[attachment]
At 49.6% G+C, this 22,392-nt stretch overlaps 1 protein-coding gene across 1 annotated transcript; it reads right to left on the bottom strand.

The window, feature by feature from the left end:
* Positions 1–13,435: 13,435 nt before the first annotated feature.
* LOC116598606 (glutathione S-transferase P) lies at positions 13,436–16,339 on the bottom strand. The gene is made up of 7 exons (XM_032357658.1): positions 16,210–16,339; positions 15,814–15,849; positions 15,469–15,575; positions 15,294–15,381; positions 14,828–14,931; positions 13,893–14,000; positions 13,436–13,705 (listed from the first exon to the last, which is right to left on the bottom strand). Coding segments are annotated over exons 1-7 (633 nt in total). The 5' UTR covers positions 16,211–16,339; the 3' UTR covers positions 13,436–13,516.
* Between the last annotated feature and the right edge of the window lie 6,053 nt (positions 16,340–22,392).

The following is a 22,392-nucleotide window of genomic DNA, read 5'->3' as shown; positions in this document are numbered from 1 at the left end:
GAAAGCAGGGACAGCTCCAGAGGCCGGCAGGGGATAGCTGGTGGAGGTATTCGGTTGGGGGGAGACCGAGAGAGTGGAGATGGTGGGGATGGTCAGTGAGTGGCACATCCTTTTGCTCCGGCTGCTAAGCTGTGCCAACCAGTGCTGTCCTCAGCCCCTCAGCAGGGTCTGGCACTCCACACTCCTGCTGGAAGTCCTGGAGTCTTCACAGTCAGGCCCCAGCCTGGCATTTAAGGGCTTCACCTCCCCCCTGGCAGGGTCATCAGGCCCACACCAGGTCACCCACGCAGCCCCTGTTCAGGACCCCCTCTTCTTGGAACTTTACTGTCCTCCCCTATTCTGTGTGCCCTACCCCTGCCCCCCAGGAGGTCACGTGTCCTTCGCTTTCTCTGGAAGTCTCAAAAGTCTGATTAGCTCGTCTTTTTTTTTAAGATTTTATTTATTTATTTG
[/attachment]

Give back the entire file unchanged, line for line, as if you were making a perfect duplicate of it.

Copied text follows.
At 49.6% G+C, this 22,392-nt stretch overlaps 1 protein-coding gene across 1 annotated transcript; it reads right to left on the bottom strand.

The window, feature by feature from the left end:
* Positions 1–13,435: 13,435 nt before the first annotated feature.
* LOC116598606 (glutathione S-transferase P) lies at positions 13,436–16,339 on the bottom strand. The gene is made up of 7 exons (XM_032357658.1): positions 16,210–16,339; positions 15,814–15,849; positions 15,469–15,575; positions 15,294–15,381; positions 14,828–14,931; positions 13,893–14,000; positions 13,436–13,705 (listed from the first exon to the last, which is right to left on the bottom strand). Coding segments are annotated over exons 1-7 (633 nt in total). The 5' UTR covers positions 16,211–16,339; the 3' UTR covers positions 13,436–13,516.
* Between the last annotated feature and the right edge of the window lie 6,053 nt (positions 16,340–22,392).

The following is a 22,392-nucleotide window of genomic DNA, read 5'->3' as shown; positions in this document are numbered from 1 at the left end:
GAAAGCAGGGACAGCTCCAGAGGCCGGCAGGGGATAGCTGGTGGAGGTATTCGGTTGGGGGGAGACCGAGAGAGTGGAGATGGTGGGGATGGTCAGTGAGTGGCACATCCTTTTGCTCCGGCTGCTAAGCTGTGCCAACCAGTGCTGTCCTCAGCCCCTCAGCAGGGTCTGGCACTCCACACTCCTGCTGGAAGTCCTGGAGTCTTCACAGTCAGGCCCCAGCCTGGCATTTAAGGGCTTCACCTCCCCCCTGGCAGGGTCATCAGGCCCACACCAGGTCACCCACGCAGCCCCTGTTCAGGACCCCCTCTTCTTGGAACTTTACTGTCCTCCCCTATTCTGTGTGCCCTACCCCTGCCCCCCAGGAGGTCACGTGTCCTTCGCTTTCTCTGGAAGTCTCAAAAGTCTGATTAGCTCGTCTTTTTTTTTAAGATTTTATTTATTTATTTG